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Trees with all kinds of trimmings help a hospital

December 04, 1986|GERALD FARIS

As Christmas trees go, they're not exactly the drag-out-the-old-ornaments, toss-on-the-tinsel variety.

Some drip strings of pearl-like beads. Others have ceramic ornaments in the form of cottages and castles, or harlequin dolls and silver masks.

One is decorated exclusively with Barbie dolls, each in a different hand-sewn dress, while another is a tree of clowns and balloons, topped off with Raggedy Ann and Andy.

In all, there are 55 trees with individual themes, and they are the green and white-flocked stars of the "Festival of Trees," an annual fund-raising event at Torrance Memorial Hospital that gets under way tonight from 6 to 9 p.m. inside a big white tent on a parking lot behind the hospital at Skypark and Hospital drives.

(The trees also will be on view Saturday from noon to 8 p.m. and Sunday from noon to 5 p.m. Admission is $1 at the door. Various musical groups will add sounds to the sights, and there also is a boutique offering holiday items and a refreshment stand with cookies and cake.)

The idea for the festival, which hospital officials say is unique in the South Bay, was borrowed three years ago from a children's hospital in Denver. Trees are auctioned and the money--which came to $25,000 last year--aids a variety of hospital community service activities, ranging from support groups for burn and cancer victims to the annual teddy bear clinic where children have toys repaired and learn about emergency services.

Hospital executive Marc Mattsson said that while raising money is at the heart of the festival, it also is a way to help people celebrate the holidays.

"We want to reach out to the entire South Bay and Peninsula area, and have individuals and organizations sponsor trees, others designing them, and people decorating them," he said. He hopes 10,000 people will see the trees before the festival ends. Last year 4,500 came to see them.

Tree designers and decorators are a combination of professionals and imaginative amateurs whom Nancy Jo Hill of the hospital staff calls "talented, wonderfully creative, good-hearted people who just enjoy it."

Corporations, community groups and individuals sponsor the trees, which can cost several hundred dollars to decorate. Work on choosing themes, designing trees, and finding or making ornaments begins in the spring.

People sponsoring trees have different reasons for doing it.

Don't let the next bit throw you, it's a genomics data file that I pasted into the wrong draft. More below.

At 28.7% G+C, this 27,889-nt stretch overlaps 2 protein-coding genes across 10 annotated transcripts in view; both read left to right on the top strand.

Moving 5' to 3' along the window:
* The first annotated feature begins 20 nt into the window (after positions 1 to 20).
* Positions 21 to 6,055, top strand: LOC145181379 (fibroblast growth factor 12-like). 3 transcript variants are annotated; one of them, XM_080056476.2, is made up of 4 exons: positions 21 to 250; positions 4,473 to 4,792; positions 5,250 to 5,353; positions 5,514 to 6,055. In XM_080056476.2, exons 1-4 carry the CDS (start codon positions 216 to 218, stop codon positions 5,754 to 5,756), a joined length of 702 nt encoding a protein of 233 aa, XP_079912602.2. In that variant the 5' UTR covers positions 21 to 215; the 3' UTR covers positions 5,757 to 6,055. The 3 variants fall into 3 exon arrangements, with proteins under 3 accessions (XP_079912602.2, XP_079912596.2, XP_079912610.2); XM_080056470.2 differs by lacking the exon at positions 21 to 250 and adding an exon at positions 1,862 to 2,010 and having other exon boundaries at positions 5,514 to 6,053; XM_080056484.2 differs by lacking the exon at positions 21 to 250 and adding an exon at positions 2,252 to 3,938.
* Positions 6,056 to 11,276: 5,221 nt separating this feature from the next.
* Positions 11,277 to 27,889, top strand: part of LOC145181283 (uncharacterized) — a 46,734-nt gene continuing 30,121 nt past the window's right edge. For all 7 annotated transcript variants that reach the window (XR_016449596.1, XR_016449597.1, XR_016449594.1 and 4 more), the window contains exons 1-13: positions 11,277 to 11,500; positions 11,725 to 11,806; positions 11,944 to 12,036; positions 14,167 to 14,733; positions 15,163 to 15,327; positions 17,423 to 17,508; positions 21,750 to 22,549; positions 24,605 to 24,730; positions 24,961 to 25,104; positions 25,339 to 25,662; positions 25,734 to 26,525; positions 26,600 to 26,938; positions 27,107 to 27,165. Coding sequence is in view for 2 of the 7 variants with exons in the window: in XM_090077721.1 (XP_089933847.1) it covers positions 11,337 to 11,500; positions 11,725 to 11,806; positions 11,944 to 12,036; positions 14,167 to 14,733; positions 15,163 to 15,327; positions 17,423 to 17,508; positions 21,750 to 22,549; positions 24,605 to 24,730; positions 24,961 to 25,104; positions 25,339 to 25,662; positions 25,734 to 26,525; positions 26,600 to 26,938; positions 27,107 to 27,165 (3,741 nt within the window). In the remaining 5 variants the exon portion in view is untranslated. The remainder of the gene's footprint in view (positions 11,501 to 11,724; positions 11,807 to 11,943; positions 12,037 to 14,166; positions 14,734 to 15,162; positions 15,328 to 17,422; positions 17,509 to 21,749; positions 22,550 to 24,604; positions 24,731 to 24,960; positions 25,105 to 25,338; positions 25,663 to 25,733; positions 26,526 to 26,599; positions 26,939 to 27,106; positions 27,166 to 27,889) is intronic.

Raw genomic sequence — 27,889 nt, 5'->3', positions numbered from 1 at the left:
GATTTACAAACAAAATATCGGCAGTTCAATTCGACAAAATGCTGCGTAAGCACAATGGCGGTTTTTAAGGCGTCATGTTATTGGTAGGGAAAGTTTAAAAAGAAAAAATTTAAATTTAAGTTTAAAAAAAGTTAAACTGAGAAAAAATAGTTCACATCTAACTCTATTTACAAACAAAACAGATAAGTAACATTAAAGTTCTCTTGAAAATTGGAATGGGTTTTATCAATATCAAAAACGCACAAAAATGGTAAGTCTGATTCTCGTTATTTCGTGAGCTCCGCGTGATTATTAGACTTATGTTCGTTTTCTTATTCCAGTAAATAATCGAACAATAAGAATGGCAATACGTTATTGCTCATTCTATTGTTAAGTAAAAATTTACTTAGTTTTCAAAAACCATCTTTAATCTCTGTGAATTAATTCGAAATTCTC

Tim and Debbie Kopack of Torrance said they got into it because both of their children were born at Torrance Memorial. Their theme--"Peace Now More Than Ever"--came from a bumper sticker they saw on a passing car.

"The idea is to use little fabric dolls of children from all countries of the world," said Tim Kopack. "The children symbolize peace."

Debbie Kopack said she got the idea for the dolls from cookie patterns. The 200 little stuffed dolls were made by the Kopacks and employees of their fabric screening and T-shirt business.

The hundreds of seashells she has collected for the last 20 years led Margaret Collin to create "King Neptune's Noel," a 10-foot-high tree decorated with more than 300 seashells and 525 tiny lights. Even the angel on top is made of two large shells bordered with beads.

"I thought I could use all the shells I had in my garage, and that got it going," said Collin, who sprayed glitter on sand dollars and used fishing tackle to attach shells to metal rings and transform them into ornaments. Several friends helped her decorate the tree.

The Torrance PTA Council decided to sponsor a tree they call a "Beary Merry Kissmas" as a project and 10 women got together and made small "Care Bear" ornaments. They also did Christmas greetings in needlepoint, which were put in small gold frames and hung on the tree--along with Hershey's Kisses candies. "This is six months' work," said coordinator Cindy Scotto.

In addition to hard work, tree decorating also can require some quick changes of plan. Hospital volunteer Vivian Buehler hit on her "Castles in the Snow" tree theme last February and ordered the ornaments she needed. But they never were delivered because of a Hong Kong dock strike. With only a few weeks to go, she wound up making many ornaments herself and acquired the ceramic castles--which are attached to the tree trunk with wires--from a Peninsula artist.

The trees will be auctioned on "Festival Night" Friday, where more than 400 people who have paid $25 for the sold-out party will enjoy buffet dinner, dancing to a live trio, and the tree auction.

There will be bidding on 51 trees--41 by silent auction, where people write their bids on a sheet of paper next to the trees, and 10 with an auctioneer. Last year, the top tree went for $1,800. Another brought $1,200, and the average bid was in the $300 range. Hill said the bidding can get "hot and heavy," even the silent bidding, where some people wait by the tree they want and write down several successive bids in an effort to top their competitors.

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